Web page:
De-Activating My Evernote Account

It was very unpleasant for me. I’ve been a user of Evernote almost from the beginning, and a Premium user for almost as long. But today I erased all of my notes and deactivated my account. “Why?” you might ask. Let me tell you.

  1. The price increase. Earlier in the Autumn, Evernote announced a price increase. It was pretty substantial, at least for me. At about the same time, they announced that they were moving our data to Google’s infrastructure in order to take advantage of improved economies of scale among other reasons. So they are lowering their costs of doing business but still increasing prices for customers. That just doesn’t sit well with me.
  2. Change in Privacy Policy. The company has recently announced a change to their privacy policy effective 23 January 2017. Now they will have engineers “overseeing” simple AI that better personalizes the way the service works. Put another way, they will have people who read your notes. I just don’t want that. Even though I don’t have anything truly private in my Evernote account (I use SpiderOak for that kind of stuff – medical records, tax records, etc.) I just don’t want that.  My notes belong to me and no one else.

The Evernote approach highlights one of my big gripes about the way a lot of AI research is done these days. I don’t believe there is any real reason for requiring access to user data to “make sure things worked”. It’s a symptom that much current AI is being developed to work for the vendor, not the customer/user. The folks developing this technology are continuing on in the belief that our data somehow belongs to them, not us.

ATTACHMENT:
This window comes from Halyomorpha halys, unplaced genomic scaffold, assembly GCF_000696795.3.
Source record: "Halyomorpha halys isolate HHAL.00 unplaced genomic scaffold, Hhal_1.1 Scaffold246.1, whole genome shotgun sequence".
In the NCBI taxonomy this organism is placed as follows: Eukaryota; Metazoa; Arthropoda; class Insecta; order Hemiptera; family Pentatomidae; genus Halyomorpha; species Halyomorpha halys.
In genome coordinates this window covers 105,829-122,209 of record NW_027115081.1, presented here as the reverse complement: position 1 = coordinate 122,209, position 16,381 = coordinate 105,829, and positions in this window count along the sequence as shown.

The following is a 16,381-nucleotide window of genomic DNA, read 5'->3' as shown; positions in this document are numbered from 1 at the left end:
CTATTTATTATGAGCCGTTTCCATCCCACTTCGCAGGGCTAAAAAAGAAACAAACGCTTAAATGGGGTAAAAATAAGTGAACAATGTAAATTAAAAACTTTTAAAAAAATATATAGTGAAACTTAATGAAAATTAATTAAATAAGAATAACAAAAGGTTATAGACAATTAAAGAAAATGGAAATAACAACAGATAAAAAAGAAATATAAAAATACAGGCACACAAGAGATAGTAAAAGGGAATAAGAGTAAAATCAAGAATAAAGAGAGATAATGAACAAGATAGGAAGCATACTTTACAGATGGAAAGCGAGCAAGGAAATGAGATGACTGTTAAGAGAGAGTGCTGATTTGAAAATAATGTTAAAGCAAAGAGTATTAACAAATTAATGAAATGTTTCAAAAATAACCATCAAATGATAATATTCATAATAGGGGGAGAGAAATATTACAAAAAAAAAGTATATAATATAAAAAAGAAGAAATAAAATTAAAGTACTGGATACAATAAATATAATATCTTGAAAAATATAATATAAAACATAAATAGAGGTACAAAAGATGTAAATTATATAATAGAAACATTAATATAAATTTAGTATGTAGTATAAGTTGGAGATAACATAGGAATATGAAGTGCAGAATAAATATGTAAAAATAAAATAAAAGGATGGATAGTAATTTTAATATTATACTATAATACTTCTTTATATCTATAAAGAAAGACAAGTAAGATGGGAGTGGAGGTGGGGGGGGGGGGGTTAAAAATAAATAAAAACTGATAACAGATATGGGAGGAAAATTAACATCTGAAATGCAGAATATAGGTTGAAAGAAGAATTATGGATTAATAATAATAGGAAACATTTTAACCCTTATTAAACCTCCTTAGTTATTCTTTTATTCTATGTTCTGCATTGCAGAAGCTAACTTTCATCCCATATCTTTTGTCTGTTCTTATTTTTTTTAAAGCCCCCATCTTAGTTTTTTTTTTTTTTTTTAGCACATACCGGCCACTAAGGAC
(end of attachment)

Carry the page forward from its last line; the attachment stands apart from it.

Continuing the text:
As for a replacement, I haven’t found one that can completely replace Evernote, but have looked at a few.

Getting Existing Notes out of Evernote

The first step in moving to another application was getting my existing notes out of Evernote. Evernote supports a nice export format called ENEX, which is a form of XML. If you have web clips, the exported data contains a bunch of indecipherable gobbledygook from the original web page. In the case of images, the exported notes can contain a lot of data relevant to the in-image search function. The files can be parsed with a relatively simple piece of software if you only want the simpler parts and don’t need to reproduce the original web page.

During the export process, I came across a few bugs. Evernote’s support group was very helpful at fixing the errors and I was able to export all of my notes successfully, even some as old as nine years.


I had used Microsoft’s OneNote in the past on a tablet with good handwriting recognition. When I tried to import my notes this time, it choked. It just couldn’t handle the organization of all those notes and produced something unusable.

Other programs (and there are tons of them) just don’t have the flexibility of Evernote. In the end, I settled on importing my notes into a wiki system. For the type of work I use my notes for, this seems to work fine.

The search goes on for a complete replacement, but I don’t feel crippled in the meantime.